Today, USA Basketball CEO Jeff Genthner discussed the decision to cut Julius Randle from the U.S. Olympic team. In a statement, Genthner elaborated on his reasoning, “Julius Randle is someone who had a fantastic year, but we were debating which of the remaining guys we would bring to the Olympic training camp. Julius Randle was one of the guys that was not in the mix for this team. We are very excited about the 12 guys that are going to camp and have an opportunity to represent our country in Rio.”

In this day and age, there are only a handful of professional athletes who have the distinction of being the youngest to play in the NBA. The New Orleans Pelicans’ Julius Randle proves to be one of those few, as he is the fourth youngest player to debut in the league. As a teenager, it is difficult for most to believe that a man who is still a teenager will have the stamina and strength to maintain a position at the top of the game. But, despite the odds, Randle is already half of the way there.

The US national team, which includes NBA players, enjoyed a stellar run through the FIBA Americas tournament, sweeping their way to the gold medal game. While the team’s performance was impressive, none of the stars were given a place on the initial roster for the Olympic squad. That’s not because of poor play, but rather because of their age. Julius Randle, the only NBA player that was not on the initial roster, is the next big thing in American basketball, and it is evident that he will be a star in the future.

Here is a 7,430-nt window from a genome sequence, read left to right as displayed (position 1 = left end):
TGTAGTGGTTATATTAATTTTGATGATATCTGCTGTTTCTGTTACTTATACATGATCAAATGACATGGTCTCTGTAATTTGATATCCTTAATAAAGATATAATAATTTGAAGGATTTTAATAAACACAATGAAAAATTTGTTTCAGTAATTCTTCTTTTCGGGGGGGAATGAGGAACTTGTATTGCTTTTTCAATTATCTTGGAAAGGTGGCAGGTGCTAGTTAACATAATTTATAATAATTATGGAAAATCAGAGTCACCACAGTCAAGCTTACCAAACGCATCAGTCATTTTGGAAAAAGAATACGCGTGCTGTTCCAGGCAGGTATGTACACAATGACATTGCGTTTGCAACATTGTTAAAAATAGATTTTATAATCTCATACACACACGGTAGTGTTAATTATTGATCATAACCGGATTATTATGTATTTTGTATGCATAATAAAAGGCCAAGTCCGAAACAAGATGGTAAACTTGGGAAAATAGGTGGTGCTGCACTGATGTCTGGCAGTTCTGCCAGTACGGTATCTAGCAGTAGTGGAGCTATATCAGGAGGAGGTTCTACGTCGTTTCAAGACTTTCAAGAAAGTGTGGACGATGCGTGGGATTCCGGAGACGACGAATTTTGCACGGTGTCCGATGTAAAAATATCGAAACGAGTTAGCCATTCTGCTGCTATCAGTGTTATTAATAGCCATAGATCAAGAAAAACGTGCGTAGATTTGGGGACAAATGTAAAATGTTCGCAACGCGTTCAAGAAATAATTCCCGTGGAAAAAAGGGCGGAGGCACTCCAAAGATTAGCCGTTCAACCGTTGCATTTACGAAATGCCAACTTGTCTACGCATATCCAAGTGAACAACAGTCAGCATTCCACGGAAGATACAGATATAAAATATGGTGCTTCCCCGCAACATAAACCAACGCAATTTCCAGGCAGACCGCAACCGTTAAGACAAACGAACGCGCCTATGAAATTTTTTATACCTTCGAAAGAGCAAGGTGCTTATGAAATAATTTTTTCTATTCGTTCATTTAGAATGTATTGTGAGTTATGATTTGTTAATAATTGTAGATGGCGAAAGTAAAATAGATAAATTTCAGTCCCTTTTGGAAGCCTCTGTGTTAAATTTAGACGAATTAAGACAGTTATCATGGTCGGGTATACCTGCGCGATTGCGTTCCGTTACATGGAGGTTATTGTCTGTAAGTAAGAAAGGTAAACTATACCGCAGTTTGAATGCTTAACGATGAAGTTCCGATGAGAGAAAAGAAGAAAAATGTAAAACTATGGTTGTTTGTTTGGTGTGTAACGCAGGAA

After a brilliant season that brought the New York Knicks back to the top, Julius Randle was voted the NBA’s most productive player and was part of the second All-NBA team. But he won’t be an Olympian. Randle was not part of the team, which also features nine first-year Olympians, after a career year (24.1 points, 10.2 rebounds and 6.0 assists per game). He also improved his three-point shooting from 27.7 percent to 41.1 percent with more volume.

That’s an almost unprecedented jump for a player in his seventh NBA season. Ironically, one of the players who made the U.S. national basketball team to play in Tokyo made the same leap.

So why isn’t Julius Randle on the list?

Did Julius Randle’s decision not to go to USA Basketball 2019 camp play a role?

New York Knicks’ Julius Randle reacts during Game 4 of the Eastern Conference first round against the Atlanta Hawks. | Kevin C. Cox/Getty Images

Julius Randle signed a three-year, $62.1 million contract with the New York Knicks in the summer of 2019. He joined the New Orleans Pelicans on a one-year contract for 2018-19. It was worth it: Randle averaged 21.4 points per game.

Randle also received a late invitation to the 2019 FIBA Basketball World Cup training camp from USA Basketball. Team USA has struggled to contract top players for non-Olympic games, and Randle was a welcome addition.

In men’s soccer (or football, as we call it in the United States), the FIFA World Cup is the ultimate international tournament. The Olympics are a secondary goal, especially for the U23 players. In basketball, it’s just the opposite. It’s all about the Olympics. The FIBA Basketball World Cup will not be held until 2019. Before that, it was just the FIBA World Championship.